After six years in the Oval Office, US President George W. Bush may have found his inner Teddy Roosevelt.
At a time when his policies on global warming are under intense scrutiny from environmentalists, Bush this week cloaked himself in another environmental issue: conservation. He used his budget, and his bully pulpit, to announce a 10-year, US$1 billion commitment in taxpayer money to enhance national parks, which have been limping along with limited funds.
Most environmentalists would not use the names George W. Bush and Theodore Roosevelt in the same sentence, unless making an invidious comparison. Roosevelt, of course, created a collection of national preserves that helped form the foundation of the current park system.
Bush, his detractors say, has let the national parks slide into decline -- until now.
"This is real," said Bill Wade, a former park superintendent and persistent critic of the administration's policies on parks. "There's a lot more focus in this budget for the operational funding that parks need."
The turnaround came at the urging of Dirk Kempthorne, the former Idaho governor who is Bush's new secretary of the interior. Two years ago, when Kempthorne was still governor, he and his wife spent two days with the president and Laura Bush, fishing, hiking and cycling in the Idaho outdoors.
"I saw up close and personal what the outdoors meant to this couple," the secretary said in an interview on Wednesday.
Once he became interior secretary, he said, he told the president that the 90th anniversary of the parks system last year should prompt planning for the centennial.
Kempthorne recalled saying: "Let's not just light a candle for the one day of the 90th. The centennial needs to be spectacular."
Last Wednesday, the two men and Laura Bush traveled to Shenandoah National Park, 120km west of Washington, to talk to private supporters of the parks about the new twist in their initiative: a challenge to the private sector to raise an additional US$1 billion for park enhancement, which the government would match dollar for dollar for a maximum US$3 billion at the end of 10 years.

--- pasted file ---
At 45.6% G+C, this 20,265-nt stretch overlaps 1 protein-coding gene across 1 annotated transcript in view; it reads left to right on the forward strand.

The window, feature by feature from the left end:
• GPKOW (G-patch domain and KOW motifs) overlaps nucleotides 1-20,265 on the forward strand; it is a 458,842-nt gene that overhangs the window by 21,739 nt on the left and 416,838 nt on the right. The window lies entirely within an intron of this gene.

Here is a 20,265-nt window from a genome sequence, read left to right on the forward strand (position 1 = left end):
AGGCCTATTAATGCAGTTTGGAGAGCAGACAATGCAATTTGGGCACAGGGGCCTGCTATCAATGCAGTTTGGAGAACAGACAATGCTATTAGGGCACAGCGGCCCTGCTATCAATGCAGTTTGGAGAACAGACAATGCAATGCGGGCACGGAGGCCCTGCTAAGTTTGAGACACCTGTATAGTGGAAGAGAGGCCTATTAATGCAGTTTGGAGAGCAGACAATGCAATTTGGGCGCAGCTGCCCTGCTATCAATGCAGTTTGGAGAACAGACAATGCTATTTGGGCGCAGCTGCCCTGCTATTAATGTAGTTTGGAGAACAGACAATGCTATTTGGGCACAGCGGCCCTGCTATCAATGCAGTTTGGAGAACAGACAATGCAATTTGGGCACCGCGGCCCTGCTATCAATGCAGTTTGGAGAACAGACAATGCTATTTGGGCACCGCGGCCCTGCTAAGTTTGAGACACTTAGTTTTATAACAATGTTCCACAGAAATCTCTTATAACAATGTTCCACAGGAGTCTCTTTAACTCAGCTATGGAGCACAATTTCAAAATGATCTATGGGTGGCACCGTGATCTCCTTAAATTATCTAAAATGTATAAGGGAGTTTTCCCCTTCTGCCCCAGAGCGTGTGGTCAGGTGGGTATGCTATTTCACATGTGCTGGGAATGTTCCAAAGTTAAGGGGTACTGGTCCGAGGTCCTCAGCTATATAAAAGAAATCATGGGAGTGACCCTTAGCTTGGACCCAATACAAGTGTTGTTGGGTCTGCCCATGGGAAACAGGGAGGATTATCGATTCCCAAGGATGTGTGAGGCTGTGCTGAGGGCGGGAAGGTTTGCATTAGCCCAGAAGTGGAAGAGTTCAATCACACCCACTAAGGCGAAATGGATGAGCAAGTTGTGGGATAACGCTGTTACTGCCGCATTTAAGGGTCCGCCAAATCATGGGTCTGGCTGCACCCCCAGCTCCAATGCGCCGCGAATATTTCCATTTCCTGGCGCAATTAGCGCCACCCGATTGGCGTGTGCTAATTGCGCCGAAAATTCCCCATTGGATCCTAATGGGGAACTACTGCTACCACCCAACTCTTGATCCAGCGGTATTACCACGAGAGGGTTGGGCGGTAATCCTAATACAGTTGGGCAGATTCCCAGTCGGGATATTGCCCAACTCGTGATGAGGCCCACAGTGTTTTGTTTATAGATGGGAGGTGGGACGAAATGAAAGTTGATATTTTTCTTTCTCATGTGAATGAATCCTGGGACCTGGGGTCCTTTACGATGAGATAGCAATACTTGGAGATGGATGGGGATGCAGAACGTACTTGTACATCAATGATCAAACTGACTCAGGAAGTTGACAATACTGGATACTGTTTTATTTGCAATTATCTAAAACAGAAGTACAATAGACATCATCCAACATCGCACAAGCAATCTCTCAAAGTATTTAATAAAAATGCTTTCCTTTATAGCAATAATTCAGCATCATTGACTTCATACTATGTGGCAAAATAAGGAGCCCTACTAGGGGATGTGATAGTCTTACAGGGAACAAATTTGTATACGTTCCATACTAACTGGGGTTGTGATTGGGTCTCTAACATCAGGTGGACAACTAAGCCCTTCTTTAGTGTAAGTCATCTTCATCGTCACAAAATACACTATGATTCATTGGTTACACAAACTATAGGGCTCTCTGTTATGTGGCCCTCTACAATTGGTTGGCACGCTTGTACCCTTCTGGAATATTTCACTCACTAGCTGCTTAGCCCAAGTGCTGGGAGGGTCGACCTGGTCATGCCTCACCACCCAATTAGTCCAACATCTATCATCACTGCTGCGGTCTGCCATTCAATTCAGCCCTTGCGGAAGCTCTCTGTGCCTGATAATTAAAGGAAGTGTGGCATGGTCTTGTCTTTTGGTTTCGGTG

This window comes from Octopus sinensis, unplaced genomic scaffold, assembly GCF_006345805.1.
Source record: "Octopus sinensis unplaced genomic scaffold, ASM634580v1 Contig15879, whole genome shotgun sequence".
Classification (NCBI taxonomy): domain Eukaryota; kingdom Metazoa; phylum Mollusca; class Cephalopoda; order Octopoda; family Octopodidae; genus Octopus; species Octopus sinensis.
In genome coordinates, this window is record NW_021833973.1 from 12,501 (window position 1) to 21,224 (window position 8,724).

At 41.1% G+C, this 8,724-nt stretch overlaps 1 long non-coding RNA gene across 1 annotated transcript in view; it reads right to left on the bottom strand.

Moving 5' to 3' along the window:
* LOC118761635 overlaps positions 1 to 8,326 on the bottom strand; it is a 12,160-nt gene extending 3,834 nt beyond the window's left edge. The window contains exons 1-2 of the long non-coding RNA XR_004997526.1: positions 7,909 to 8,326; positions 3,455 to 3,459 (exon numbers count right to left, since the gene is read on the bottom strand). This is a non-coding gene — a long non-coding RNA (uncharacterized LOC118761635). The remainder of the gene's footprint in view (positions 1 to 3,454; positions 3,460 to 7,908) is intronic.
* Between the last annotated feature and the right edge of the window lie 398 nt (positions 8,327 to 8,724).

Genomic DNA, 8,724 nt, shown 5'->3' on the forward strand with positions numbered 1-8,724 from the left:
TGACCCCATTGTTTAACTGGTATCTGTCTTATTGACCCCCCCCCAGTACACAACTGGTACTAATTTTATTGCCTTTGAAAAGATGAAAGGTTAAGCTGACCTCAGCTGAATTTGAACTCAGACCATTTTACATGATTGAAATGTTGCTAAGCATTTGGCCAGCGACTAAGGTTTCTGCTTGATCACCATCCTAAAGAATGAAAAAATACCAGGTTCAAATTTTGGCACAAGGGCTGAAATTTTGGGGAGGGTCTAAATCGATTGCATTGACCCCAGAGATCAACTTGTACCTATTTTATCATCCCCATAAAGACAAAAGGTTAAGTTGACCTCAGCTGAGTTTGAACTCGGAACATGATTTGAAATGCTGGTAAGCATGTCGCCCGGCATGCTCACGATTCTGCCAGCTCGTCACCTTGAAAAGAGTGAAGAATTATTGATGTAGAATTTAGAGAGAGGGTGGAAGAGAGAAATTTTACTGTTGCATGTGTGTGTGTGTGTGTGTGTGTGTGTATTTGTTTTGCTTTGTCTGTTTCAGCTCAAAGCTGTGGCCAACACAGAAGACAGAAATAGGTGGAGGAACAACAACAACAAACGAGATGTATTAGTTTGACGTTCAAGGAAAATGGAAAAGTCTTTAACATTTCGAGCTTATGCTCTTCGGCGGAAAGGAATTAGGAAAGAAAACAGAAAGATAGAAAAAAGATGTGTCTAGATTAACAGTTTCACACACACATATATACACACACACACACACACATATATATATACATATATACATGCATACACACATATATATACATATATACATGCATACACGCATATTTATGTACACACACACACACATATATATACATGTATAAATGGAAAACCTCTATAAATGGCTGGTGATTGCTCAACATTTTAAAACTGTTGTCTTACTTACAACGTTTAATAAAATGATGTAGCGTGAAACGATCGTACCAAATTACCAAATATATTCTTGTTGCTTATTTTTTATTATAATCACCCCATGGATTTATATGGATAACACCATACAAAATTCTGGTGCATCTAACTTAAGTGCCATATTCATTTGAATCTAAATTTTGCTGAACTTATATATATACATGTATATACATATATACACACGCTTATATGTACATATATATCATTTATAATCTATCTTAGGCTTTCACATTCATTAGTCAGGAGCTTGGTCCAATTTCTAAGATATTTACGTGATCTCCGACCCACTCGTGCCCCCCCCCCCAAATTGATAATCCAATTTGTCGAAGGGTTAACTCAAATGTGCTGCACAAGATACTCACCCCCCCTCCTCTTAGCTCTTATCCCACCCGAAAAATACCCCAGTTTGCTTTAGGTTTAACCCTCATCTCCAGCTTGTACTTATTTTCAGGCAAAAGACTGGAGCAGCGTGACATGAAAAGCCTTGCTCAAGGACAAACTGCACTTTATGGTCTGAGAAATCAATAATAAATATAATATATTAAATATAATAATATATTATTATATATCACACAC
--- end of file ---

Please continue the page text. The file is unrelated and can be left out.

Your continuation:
With attendance at national parks declining, recreation companies said the initiative makes business sense.
"It's good business and it's good policy," said Gary Kiedaisch, president and chief executive of the Coleman Co, a leading manufacturer of camping equipment.
In an interview after appearing with Bush last Wednesday, he said his company had not "put actual hard dollars down" but would support the initiative.
The initiative comes less than a year after Bush offered another gift to environmentalists, by creating a marine reserve in the Northwest Hawaiian Islands.
"We're quite enthusiastic about it," said Gene Sykes, chairman of the board of trustees of the National Parks Conservation Association, who participated in Wednesday's event.
That enthusiasm, however, has yet to infect critics of Bush's environmental record. Despite the praise for its effort on parks, the administration found itself on the defensive on Wednesday -- so much so that the White House felt compelled to issue an "open letter on the president's position on climate change."
In the letter, Bush's top science and environmental advisers challenged news media reports that suggest the president's concern about climate change is new.
"Beginning in June 2001," they wrote, "President Bush has consistently acknowledged climate change is occurring and humans are contributing to the problem."
The letter cited a June 2001 statement in which Bush quoted the National Academy of Sciences saying an increase in the earth's temperature was "due in large part to human activity." But it failed to finish the quotation, in which the president went on to say it was unclear how much "natural fluctuations in climate" played a role, whether further climate change was inevitable and what, if anything, could be done about it.
The issue came up at the daily press briefing, where Tony Snow, the White House press secretary, insisted there was nothing new, either about the president's commitment to parks or recognition of global warming.
"There's been a lot of misreporting," he said. "Perhaps folks have not taken notice of the fact that this is an administration that's been keenly committed, both to environmentalism and conservationism from the start."
At the suggestion Bush was awakening to the environment, Snow said it was reporters who were waking up.
"The long national slumber," he said, "may be approaching an end."
But Philip Clapp, president of the National Environmental Trust, a group that has conducted assiduous and unfriendly analyses of the administration's environmental record, had a slightly different take.
"When presidents come to the end of their terms, they always look for great places to save," Clapp said, adding, "As for the rest of President Bush's environmental record, I'm still snoring."
One person who is not snoring is Kempthorne, who has a statue of Roosevelt in his office at the Interior Department, a constant reminder of the 26th president's commitment to conservation. At Shenandoah on Wednesday, he invoked a comparison between the Roosevelt and Bush.
Turning to his boss, he said, "I think Theodore Roosevelt would be very proud of you."
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